Spotlight on...

Spotlight on … New Representatives of Doctoral Researchers Adhiraaj, Alina, and Houssein

In the General Assembly of the Doctoral Researchers last December, Adhiraaj Anand, Alina Ripplinger, and Houssein Al Malla were elected to be the new representatives of the Doctoral Researchers from 2024 onwards. In this interview, they introduce themselves, their motivation to run for office, and issues important to them.

  • Adhiraaj joined the GIGA Doctoral Programme in October 2023 and is a Doctoral Researcher at the GIGA Institute for Asian Studies. For his PhD, he is researching youth politics and transnational political engagement in Taiwan, Thailand, and Malaysia and belongs with this topic to the Research Programme on Accountability and Participation.

    Alina is part of the GIGA Team and the Doctoral Programme since November 2022. She is currently working on her dissertation titled “Countering the authoritarian turn: Diagonal controls under human rights law as a last resort in Nicaragua” and is part of the DEMINGS project, which deals with Democratic Institutions in the Global South.

    Houssein first joined the GIGA in 2021 as a student research assistant as part of a research project on Sanctions. In October 2022, he joined the GIGA Doctoral Programme, where he does research at the intersection of International Relations and Political Psychology. His dissertation seeks to investigate to what extent does the personalities of sanctioned leaders affect the outcomes of imposed sanctions.

    What made you decide to run as a representative of the Doctoral Researchers?

    Alina: In my experience, the dynamism and ambition of the PhD students at GIGA is very enriching. As a representative, I hope to bring this excellent group together and channel our ideas.

    Adhiraaj: I too think we have an amazing community of PhD students at the GIGA. Everyone I have met is working on a fascinating topic and has done or is doing other cool things! I am excited to work to enrich everyone’s experience here.

    Houssein: Deciding to throw my hat in the ring for a second term as a representative of doctoral researchers at the GIGA came to me almost instinctively. Despite the time commitment the role requires, the satisfaction of making a tangible difference in the lives and experiences of my peers has been a significant motivator. Over the past year, I have been fortunate to build strong, effective relationships with both the administration and the doctoral community at the Leibniz level as whole. These relationships have not only enriched my experience but have also placed me in an ideal position to advocate effectively and bring about meaningful changes. I believe that leveraging these established connections will enable me to get even more done for our doctoral programme in the coming year.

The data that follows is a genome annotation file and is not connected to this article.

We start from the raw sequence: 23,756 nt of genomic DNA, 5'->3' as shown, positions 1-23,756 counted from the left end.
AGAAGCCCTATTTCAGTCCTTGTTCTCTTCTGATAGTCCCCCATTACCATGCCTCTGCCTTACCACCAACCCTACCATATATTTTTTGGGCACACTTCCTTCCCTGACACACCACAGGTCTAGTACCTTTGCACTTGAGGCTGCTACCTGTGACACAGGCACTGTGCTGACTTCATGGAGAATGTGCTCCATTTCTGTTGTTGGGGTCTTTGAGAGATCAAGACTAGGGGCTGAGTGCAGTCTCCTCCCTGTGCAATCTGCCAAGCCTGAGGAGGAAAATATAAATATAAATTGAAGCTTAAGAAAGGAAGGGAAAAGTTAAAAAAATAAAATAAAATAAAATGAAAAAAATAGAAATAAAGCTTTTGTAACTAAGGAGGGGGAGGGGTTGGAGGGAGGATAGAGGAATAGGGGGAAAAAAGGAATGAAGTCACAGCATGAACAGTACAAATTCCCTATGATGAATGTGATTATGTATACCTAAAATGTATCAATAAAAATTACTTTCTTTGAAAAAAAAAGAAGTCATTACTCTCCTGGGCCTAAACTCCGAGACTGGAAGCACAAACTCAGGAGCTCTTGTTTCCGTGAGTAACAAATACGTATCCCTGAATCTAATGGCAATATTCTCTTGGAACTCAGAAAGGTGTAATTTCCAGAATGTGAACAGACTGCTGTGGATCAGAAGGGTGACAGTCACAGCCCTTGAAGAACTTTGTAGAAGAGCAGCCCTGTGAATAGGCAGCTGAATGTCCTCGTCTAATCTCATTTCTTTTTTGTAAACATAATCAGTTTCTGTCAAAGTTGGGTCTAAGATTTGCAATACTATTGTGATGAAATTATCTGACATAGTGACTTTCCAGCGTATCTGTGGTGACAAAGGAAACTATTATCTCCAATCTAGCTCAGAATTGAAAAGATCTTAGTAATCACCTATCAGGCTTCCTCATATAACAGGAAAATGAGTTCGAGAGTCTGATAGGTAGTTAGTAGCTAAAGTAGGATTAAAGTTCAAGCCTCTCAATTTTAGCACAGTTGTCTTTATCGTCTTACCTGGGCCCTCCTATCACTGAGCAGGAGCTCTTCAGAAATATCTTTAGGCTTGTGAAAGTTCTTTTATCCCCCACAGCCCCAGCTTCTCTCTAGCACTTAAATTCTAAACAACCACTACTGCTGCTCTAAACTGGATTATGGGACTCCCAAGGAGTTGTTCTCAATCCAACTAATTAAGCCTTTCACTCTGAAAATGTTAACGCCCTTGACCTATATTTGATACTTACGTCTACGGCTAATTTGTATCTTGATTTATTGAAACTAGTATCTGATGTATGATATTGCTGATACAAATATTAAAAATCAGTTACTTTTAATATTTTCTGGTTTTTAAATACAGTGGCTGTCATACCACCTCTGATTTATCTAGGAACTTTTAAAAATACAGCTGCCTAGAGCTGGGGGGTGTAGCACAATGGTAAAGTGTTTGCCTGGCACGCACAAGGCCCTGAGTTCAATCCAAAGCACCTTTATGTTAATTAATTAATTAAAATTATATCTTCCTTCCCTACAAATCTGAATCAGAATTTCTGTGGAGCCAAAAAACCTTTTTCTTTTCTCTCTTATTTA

How would you describe your main tasks and responsibilities as representatives of the Doctoral Researchers?

    Adhiraaj: Our role is to speak for doctoral researchers; to listen to doctoral researchers, understand their concerns and work with the administration to address them. We will work to make their experience as comfortable and fun as possible.

    Houssein: Adhiraaj formulated the answer very eloquently. Our main responsibility will always be ensuring that the doctoral researchers at the institute are having as smooth of a journey as possible. Academia, especially at the junior level, can often be a very anxiety-inducing experience. That is why having structures such as a platform with dedicated doctoral representatives that the GIGA offers to its researchers is an increasingly important channel to voice concerns and work together on always improving the experience of the researchers involved.

    What are central topics you would like to address, and what do you hope to achieve during your term as representatives?

    Alina: First, I strongly intend to plan a PhD retreat based on my experience with the recent joint Erfurt-GIGA format. I would love to gather interesting topics, motivated people, and add some coffee and Franzbrötchen. Second, I look forward to building on the great work of our predecessors with their survey on supervision. There is a lot of potential to work towards more dialogue, collaboration, and equal opportunities for all PhD students. Finally, many internationals struggle when arriving in Germany, or even before, and must invent (sometimes almost unbelievable) strategies to cope with the German bureaucratic jungle. As representative, I hope to come up with some alternatives.

    Houssein: Alina summarised it very well. There are definitely so many things we want to address and setting our concrete agenda as doctoral representatives is often a daunting task. One thing is for sure a cornerstone for me: ensuring that our doctoral researchers are protected and able to cope with the current political landscape. It is no secret that Germany is currently facing a threat of the rise of right-wing extremism. Being able to provide the resources for our international community to stay strong during this time is a crucial step. A huge shoutout to the GIGA here for training and preparing a team of peer mental health responders – a very important step in the right direction.


    GIGA Doctoral Programme

    The GIGA has a long tradition of integrating young researchers into its research structure. This tradition culminated in the establishment of the GIGA Doctoral Programme. This programme seeks to provide a platform for young, international, and German academics, from which they can pursue their research and professional development, particularly in the field of comparative area studies (CAS).

    Doctoral Programme


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